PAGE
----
Physicians and Medical Professionals

Is there an industry experiencing more change and uncertainty than Health Care?

We doubt it. The new direction in our nation’s health care policy is on the minds of physicians we speak with, who often have some of the following questions:

  • I used to feel confident that I would be able to earn and save enough to retire comfortably. But I’m not so sure anymore. I’m not looking to make a killing on my investments after I retire; I just want to be able to sleep well at night knowing that my family will be ok. How do I find the peace that comes from knowing that my family and I are still going to be able to live comfortably after I retire?
  • I’m a recent medical school graduate that is starting my career with $150,000 in medical school loans. How can pay down my student loans, and at the same time, buy a home, and save for retirement and my child(ren)’s college education?
  • I own my own medical practice, and am concerned it’s not going to be the wealth generator I originally thought. Revenues aren’t growing as fast as they used to, and my expenses are rising faster than they used to. How can I capture the value of my practice, without giving up the control I’m used to having as my own boss?
  • I’m a surgeon, and while I still enjoy what I do and earn a nice income, I’m burned out. How can I find the joy that comes from a work-life balance that will allow me to do other things, but still afford a comfortable lifestyle?

If you’re asking yourself these questions, you’re not alone. The focus on health care policy has a lot of physicians and medical professionals asking a lot of questions about the future of the industry, as well as about themselves.

With uncertainty come risks, and lower margin for error.

The lower margin for error comes in two forms – planning and investing. For physicians and medical professionals, the uncertainties of their industry make a structured planning process all the more important. In fact, it’s not much different in the medical world than it is in the financial world. Don’t physicians and medical professionals prepare a plan of action that incorporates contingencies before taking action? Being able to foresee and prepare for potential situations is the prerequisite for success.

After a plan has been established, it must be implemented successfully. Unfortunately, this is where a number of physicians struggle. Investment returns are not first and foremost about “beating the market”. They are about the required rate of return the investor must achieve in order to meet his/her financial goals. If an investor must earn 8% per year, and the financial markets drop 38%, but the investor only loses 30%, many would consider that to be a success, until they consider the fact that losing 30% just set them back 5 years in their efforts to achieve their goals.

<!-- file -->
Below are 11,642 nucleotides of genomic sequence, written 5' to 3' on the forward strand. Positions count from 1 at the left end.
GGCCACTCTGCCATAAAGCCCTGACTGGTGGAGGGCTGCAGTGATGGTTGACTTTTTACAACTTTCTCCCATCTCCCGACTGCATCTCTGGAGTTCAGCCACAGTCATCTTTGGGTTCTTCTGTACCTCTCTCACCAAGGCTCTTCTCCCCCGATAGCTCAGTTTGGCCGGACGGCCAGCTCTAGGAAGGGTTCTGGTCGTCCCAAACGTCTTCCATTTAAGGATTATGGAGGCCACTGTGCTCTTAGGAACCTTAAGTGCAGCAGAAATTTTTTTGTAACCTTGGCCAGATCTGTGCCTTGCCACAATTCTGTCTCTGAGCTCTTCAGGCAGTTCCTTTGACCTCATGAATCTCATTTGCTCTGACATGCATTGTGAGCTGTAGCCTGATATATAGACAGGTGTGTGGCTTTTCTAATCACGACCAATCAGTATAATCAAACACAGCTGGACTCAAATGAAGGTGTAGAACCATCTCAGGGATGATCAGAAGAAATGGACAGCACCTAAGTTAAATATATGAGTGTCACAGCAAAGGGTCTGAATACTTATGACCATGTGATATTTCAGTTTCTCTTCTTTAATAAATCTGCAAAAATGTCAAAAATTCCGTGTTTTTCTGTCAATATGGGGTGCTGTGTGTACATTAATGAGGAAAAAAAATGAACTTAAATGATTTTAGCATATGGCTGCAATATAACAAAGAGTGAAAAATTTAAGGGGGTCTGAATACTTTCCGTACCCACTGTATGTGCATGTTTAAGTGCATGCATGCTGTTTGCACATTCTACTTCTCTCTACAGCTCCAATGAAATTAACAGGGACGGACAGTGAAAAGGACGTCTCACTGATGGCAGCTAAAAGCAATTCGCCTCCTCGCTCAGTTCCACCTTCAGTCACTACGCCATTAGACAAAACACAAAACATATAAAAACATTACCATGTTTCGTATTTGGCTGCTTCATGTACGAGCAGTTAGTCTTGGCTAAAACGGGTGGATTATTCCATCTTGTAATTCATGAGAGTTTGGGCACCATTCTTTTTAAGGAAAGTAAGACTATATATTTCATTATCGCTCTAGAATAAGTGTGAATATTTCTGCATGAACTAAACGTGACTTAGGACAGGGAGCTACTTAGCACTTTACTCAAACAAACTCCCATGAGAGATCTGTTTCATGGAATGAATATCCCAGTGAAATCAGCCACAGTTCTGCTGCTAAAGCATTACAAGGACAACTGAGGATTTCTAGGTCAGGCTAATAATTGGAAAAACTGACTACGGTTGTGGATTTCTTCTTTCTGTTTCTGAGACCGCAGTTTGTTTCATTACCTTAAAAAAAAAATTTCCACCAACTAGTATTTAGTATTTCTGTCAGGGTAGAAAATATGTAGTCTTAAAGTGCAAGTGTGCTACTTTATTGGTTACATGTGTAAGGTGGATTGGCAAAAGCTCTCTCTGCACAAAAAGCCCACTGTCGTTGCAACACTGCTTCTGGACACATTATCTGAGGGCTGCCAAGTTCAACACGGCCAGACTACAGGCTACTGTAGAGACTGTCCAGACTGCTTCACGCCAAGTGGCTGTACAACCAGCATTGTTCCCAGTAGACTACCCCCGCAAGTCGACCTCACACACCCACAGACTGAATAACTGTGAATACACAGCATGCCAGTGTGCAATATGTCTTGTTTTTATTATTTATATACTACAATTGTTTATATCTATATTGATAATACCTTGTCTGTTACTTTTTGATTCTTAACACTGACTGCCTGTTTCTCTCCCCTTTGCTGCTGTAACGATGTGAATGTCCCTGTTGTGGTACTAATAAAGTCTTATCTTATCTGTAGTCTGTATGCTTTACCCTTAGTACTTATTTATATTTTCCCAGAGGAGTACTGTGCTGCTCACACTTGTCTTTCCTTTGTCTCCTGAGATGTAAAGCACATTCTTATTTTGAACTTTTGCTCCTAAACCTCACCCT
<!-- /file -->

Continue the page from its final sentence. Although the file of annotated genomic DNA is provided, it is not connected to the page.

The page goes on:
William Bernstein, a noted author about personal investing, has this to say about the challenges of managing one’s own personal investments:

In the investment world, you are not above average. You are likely not even close.

I believe most folks are about as capable of managing their own retirement portfolio as they are of flying their own airliners or taking out a relative’s appendix.

Granted, we know plenty of individuals that manage their own investments, and some of them do it quite successfully. But they all have three characteristics in common.

  • First, they have the interest.
  • Second, because they have the interest, they spend the time, usually 10 or more hours per week, managing their own investments.
  • Third, because they spend the time consistently, they develop the aptitude to do it quite well.  

It takes all three to be a successful investor.

If you want to learn more about the importance of a structured planning process, or a disciplined investment approach, find yourself asking any of the above questions, or have your own questions and would like answers, we encourage you to contact us only to answer your questions, not to sell you our services.

If you’re not ready to contact us but would like to learn more about the importance of a structured planning process or a disciplined investment approach, we encourage you to review the following sections:

  • A Structured Planning Process – How do you plan for the future when the future is not only unknown, but unknowable? Pretty daunting task, huh? One might even call it insurmountable, so why even bother? Because even though the future is unknowable, planning for it only appears to be insurmountable.
  • A Fundamental, Disciplined Investment Process – All the planning in the world won’t amount to a hill of beans if the implementation of that plan fails. The investment management of a client’s assets is the implementation. Where the rubber meets the road, so to speak. In order for investors to achieve the rate of return that is required to meet their goals, they must employ a disciplined process that is first and foremost tailored to their own unique situation, and is well-grounded with a proven track record of success. Then it must be structured and utilized in a way that makes it a repeatable process for each individual client, so that it doesn’t just work once or twice, it works for them continuously throughout their lives.